Four years ago, I transformed my traditional Living Environment course into a self-paced mastery class where students work at their own pace before demonstrating mastery of standards through mini-quizzes comprised of LE Regents questions. I was proud of my students’ success, but I started to question whether or not what they were “mastering” was sufficient for them to succeed in the 21st century. In concert with the NYC Mastery Collaborative, I founded a mastery team at my school where teachers from all subjects get together twice a month to talk about what “mastery” really means. After those conversations, I decided much of what I was doing in my classes did not constitute mastery of a topic. Multiple choice and short answer quiz questions alone do not assess the skills students need to succeed in the 21st century. My science team agreed that we needed to transform the way we are teaching and assessing science. We now plan to spend the next few years using the NGSS science practices as a framework to create assessments that will explicitly assess these high-leverage practices, which are critical for students to become producers, and not just consumers, of science and technology. The goal is to produce universal assessments that can be employed in any science course or content area. I would like to facilitate a conversation about how teachers can transform their assessments to address the changing needs of our graduates.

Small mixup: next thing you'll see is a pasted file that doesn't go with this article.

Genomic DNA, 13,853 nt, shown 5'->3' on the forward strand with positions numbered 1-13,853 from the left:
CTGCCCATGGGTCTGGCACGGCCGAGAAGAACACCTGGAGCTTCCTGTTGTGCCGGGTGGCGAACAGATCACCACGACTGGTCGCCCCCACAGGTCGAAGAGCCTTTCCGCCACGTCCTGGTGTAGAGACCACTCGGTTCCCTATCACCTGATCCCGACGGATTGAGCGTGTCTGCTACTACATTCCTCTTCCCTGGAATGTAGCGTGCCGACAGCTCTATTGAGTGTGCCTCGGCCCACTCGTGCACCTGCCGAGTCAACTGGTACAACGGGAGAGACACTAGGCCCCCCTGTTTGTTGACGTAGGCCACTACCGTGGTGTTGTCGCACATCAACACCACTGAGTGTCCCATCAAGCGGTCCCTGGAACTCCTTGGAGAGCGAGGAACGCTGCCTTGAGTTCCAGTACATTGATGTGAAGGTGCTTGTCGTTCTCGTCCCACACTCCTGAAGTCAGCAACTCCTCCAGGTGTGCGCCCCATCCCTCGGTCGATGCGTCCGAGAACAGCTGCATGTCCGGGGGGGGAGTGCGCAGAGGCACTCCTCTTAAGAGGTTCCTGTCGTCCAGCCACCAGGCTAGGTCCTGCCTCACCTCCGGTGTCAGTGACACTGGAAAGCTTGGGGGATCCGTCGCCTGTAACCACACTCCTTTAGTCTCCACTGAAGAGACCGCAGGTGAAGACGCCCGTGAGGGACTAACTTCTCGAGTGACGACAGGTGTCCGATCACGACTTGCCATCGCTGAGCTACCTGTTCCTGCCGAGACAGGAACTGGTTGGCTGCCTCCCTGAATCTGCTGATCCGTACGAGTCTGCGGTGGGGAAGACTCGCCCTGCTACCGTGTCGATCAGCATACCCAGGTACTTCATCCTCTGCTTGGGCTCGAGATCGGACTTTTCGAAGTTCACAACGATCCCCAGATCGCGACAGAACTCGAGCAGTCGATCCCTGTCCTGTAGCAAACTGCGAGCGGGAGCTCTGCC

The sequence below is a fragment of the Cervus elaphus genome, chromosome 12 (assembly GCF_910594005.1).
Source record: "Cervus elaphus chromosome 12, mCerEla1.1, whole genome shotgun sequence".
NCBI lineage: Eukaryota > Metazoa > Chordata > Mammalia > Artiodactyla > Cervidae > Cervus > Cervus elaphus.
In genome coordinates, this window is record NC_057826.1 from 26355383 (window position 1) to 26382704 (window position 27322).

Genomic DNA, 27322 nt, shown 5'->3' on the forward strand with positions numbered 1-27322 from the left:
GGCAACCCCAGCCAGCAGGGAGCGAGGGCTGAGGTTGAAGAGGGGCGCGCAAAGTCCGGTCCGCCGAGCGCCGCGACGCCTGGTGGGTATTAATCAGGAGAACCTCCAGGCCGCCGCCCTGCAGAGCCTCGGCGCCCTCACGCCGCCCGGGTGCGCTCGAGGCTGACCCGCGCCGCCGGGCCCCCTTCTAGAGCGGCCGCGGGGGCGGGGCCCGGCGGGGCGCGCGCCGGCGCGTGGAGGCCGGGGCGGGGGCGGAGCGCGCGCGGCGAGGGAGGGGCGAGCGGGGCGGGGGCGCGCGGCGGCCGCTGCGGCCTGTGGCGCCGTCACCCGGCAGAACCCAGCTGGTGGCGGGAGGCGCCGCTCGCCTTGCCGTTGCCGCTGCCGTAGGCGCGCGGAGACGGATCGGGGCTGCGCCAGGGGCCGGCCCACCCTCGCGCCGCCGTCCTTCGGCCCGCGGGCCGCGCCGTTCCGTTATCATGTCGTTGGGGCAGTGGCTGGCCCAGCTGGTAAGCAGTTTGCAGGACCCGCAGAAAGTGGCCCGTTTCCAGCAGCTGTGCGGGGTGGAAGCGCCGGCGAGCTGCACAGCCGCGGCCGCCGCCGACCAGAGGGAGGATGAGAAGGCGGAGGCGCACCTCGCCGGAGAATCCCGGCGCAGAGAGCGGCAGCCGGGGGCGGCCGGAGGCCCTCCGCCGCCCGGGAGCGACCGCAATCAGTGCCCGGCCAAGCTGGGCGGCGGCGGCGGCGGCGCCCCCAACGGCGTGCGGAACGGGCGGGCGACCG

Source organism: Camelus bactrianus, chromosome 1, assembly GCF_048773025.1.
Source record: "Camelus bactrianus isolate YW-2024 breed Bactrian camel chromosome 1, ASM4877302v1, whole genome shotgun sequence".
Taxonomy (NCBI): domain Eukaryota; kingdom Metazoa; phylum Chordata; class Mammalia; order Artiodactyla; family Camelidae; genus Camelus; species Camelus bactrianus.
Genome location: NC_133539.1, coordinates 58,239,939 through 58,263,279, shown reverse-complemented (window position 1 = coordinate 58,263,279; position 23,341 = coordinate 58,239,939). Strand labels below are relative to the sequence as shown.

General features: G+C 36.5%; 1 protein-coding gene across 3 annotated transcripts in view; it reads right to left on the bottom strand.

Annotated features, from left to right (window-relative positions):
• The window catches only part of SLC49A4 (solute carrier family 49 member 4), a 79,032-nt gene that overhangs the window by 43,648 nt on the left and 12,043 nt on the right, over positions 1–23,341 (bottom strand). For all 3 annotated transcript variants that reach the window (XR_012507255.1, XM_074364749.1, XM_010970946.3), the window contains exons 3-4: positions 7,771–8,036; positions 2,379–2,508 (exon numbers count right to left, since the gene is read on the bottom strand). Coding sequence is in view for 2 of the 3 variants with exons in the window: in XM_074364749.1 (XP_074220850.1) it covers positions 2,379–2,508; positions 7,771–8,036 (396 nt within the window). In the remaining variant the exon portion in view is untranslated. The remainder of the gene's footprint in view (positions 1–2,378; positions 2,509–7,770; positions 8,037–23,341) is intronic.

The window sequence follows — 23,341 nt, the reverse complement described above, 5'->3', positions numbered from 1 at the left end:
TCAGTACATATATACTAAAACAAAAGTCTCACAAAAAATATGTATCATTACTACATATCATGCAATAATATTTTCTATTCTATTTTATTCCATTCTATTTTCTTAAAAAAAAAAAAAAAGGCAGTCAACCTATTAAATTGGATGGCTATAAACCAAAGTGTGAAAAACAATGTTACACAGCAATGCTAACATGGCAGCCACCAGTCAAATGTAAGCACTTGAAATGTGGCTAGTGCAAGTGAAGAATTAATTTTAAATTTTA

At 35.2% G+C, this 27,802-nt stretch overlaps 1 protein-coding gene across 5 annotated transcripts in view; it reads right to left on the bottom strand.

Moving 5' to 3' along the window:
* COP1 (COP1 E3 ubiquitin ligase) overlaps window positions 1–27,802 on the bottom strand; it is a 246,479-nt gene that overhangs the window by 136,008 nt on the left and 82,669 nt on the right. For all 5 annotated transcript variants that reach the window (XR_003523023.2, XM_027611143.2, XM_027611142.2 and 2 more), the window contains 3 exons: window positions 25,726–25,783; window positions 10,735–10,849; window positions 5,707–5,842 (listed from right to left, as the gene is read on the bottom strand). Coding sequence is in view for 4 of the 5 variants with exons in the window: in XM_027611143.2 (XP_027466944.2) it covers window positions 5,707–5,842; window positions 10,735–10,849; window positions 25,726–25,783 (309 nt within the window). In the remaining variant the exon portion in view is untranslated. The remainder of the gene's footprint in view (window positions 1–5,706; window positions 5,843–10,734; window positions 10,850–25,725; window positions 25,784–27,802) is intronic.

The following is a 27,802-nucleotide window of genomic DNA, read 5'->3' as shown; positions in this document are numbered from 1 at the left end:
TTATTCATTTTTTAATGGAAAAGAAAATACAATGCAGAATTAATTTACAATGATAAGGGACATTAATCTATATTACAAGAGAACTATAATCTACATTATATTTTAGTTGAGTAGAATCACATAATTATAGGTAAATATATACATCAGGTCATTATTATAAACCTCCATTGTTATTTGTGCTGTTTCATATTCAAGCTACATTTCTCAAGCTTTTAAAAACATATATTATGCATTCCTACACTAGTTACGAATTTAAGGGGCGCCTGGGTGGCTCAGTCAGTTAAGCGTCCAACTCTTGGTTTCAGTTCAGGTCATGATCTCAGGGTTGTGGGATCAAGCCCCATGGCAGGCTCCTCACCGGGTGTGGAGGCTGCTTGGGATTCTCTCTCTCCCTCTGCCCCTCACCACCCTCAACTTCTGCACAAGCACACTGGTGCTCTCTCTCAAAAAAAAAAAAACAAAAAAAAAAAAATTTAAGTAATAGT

After we discuss my work with the science department, we will use the Save the Last Word for ME protocol to read and discuss this text from the World Economic Forum about what our children need to survive the changing world of work in the 21st century and how that translates into explicitly teaching and assessing the NGSS science practices. Participants will then get into small groups to discuss the elements needed to make a universal assessment for one of the eight NGSS science practice. Participants will join a Google Group to share their ideas for assessing the science practices.